After baby’s safe arrival, our newly-fledged parents seem to have got right down to the nitty-gritty of parenting a newborn, with a majority reporting they had positive feelings about tasks like feeding, dressing and bathing their little one. (Oddly enough, even nappy changes were largely a happy time for this lot! Perhaps the passage of time has dulled the memory?)

However, the data on sleepless nights begins to balance the picture – more than half of our respondents said they were emotional, nervous or worried about the lack of sleep they were getting in those first few weeks. Other common challenges: feeding issues, recovering from the birth, keeping up with basic housework, and getting that all-important hot cup of tea now and then! 

“In my sleep-deprived state, I once put the used teabag in the dishwasher and tossed the teaspoon in the bin!”

Luckily, there were also lighthearted moments to be remembered – though it must be said that the majority of them involved bodily functions! (Poonami, anyone?) Other high points our mums and dads remembered were introducing the new baby to older siblings, successfully sorting out a feeding routine, and achieving the level of organisation needed to venture out of the house for the first time. Hats off to all these parents – these are noble achievements indeed!

“The first night, he weed in my husband’s face, which was hilarious. A few days later, he weed in his own face, and his look of shock was exactly the same as his dad’s!”

Breastfeeding: Natural, but not always easy

When it came to feeding their little bundles of joy, the parents we surveyed overwhelmingly chose to at least try breastfeeding – which is a great choice, as breastmilk is the single best food a baby can get!

Most of our intrepid mums said they had initially planned to breastfeed for between 4 and 6 months, with another big group planning to feed for 10-12 months - and some of them did exactly that. However, the responses also show the challenges breastfeeding may pose; overall, the largest single group of mums said they actually did breastfeed for three months or less.

It wasn't the same for everyone on the breastfeeding front, mind you – the next biggest group of mums were those who may not have originally intended to feed for a year or more, but ended up doing so well that they persevered. (We say well done to all of you!)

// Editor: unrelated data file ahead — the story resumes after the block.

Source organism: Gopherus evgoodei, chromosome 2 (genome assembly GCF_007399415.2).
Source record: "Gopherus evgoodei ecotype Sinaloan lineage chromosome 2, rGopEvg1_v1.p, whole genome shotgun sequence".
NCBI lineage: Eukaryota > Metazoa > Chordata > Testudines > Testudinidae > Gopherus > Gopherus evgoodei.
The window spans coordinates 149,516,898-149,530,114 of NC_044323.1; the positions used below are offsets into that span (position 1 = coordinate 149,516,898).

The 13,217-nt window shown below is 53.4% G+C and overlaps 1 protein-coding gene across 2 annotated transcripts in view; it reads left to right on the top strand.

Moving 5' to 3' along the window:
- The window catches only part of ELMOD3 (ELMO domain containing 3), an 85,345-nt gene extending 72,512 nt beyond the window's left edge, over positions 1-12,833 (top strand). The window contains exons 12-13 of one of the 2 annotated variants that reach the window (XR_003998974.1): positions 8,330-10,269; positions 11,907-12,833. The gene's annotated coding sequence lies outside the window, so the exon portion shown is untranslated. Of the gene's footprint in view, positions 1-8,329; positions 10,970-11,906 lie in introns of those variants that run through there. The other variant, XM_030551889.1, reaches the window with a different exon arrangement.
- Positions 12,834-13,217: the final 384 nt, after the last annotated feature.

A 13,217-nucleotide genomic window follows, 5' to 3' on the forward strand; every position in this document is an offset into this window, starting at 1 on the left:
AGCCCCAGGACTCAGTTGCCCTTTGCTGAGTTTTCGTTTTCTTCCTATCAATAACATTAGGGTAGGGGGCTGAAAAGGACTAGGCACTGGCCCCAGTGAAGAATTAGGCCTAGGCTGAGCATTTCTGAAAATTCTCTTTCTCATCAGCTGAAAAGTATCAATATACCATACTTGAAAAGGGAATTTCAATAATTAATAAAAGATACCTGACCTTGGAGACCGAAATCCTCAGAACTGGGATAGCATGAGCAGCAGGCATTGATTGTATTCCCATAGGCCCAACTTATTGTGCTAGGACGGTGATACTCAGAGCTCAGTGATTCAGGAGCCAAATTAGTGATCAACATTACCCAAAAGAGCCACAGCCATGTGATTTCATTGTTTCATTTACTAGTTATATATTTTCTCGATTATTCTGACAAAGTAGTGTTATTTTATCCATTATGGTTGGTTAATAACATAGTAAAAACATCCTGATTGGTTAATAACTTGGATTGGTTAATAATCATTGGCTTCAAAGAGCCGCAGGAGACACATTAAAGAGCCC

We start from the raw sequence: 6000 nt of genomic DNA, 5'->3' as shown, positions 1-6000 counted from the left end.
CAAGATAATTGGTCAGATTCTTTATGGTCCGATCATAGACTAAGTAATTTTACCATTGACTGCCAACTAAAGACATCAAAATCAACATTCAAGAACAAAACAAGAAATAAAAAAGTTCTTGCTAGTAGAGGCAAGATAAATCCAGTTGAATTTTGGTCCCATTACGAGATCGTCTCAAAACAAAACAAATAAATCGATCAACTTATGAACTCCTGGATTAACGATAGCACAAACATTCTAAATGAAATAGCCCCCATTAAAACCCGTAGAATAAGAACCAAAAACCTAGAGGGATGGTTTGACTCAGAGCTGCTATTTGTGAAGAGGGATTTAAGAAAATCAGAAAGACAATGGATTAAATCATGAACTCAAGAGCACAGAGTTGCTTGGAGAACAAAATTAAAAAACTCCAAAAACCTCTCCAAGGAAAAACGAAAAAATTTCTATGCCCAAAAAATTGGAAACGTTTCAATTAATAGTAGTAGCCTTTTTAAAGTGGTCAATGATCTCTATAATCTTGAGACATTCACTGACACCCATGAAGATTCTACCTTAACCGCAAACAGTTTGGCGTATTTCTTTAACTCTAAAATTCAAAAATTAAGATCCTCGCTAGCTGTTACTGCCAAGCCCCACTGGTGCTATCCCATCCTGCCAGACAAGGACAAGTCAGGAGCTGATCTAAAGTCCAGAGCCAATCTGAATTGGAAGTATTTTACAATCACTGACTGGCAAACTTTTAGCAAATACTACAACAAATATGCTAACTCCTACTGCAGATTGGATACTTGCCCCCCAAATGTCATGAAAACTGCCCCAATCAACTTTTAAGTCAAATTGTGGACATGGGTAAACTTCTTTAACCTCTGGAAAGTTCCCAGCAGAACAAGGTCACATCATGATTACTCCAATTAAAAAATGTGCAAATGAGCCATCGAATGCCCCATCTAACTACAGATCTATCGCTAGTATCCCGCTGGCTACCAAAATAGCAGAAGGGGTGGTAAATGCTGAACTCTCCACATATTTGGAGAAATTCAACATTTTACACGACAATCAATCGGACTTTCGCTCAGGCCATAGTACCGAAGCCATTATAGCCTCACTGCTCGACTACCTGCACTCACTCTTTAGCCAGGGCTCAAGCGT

“If it works for you then treasure every moment, because before you know it it's over, and I miss it so much!

When it came to location, our mums were well aware that the choice wasn’t always up to them – when your baby’s hungry, it’s automatically dinnertime! Most of our respondents said they felt happy, relaxed and confident when feeding alone at home or with female company; in contrast, feeding in public or in a mixed-gender group was much more likely to make them feel shy, stressed or embarrassed, and having people watching was frequently mentioned as being the most stressful thing about breastfeeding.

Which is not to say it stopped them, however! When we asked our lactating ladies about the oddest place they’d ever breastfed, we got a veritable avalanche of amazing responses – from the London Eye, to a (presumably quite chilly) rugby pitch, to Disneyland, to the top of Mount Snowdon!

“The strangest place I breastfed was standing up in a phone shop in a busy shopping centre. (It was my husband’s fault!)”

Funny moments were there in spades, too (though when you’re that sleep-deprived, let’s face it, lots of things strike you as funny.) Quite a few hungry babies (and at least one family dog) got impromptu showers when the let-down came on too strong, and more than one groggy mum forgot to button up before answering the front door to the postman... Oops.

“I couldn't understand why there was milk all over her face; it turned out I was so full I was squirting her in the eye!”

But in the end, it’s all worth it, isn’t it? Our group of proud parents said that the convenience, closeness and confidence that they were doing everything they could to give their babies a good start in life made breastfeeding a positive experience for them (and presumably their babies as well!)

Did our survey results ring a bell with you, or were your experiences totally different? We’d love to hear about your baby’s first few weeks! You can catch up with us on Twitter or Facebook, or add a comment below.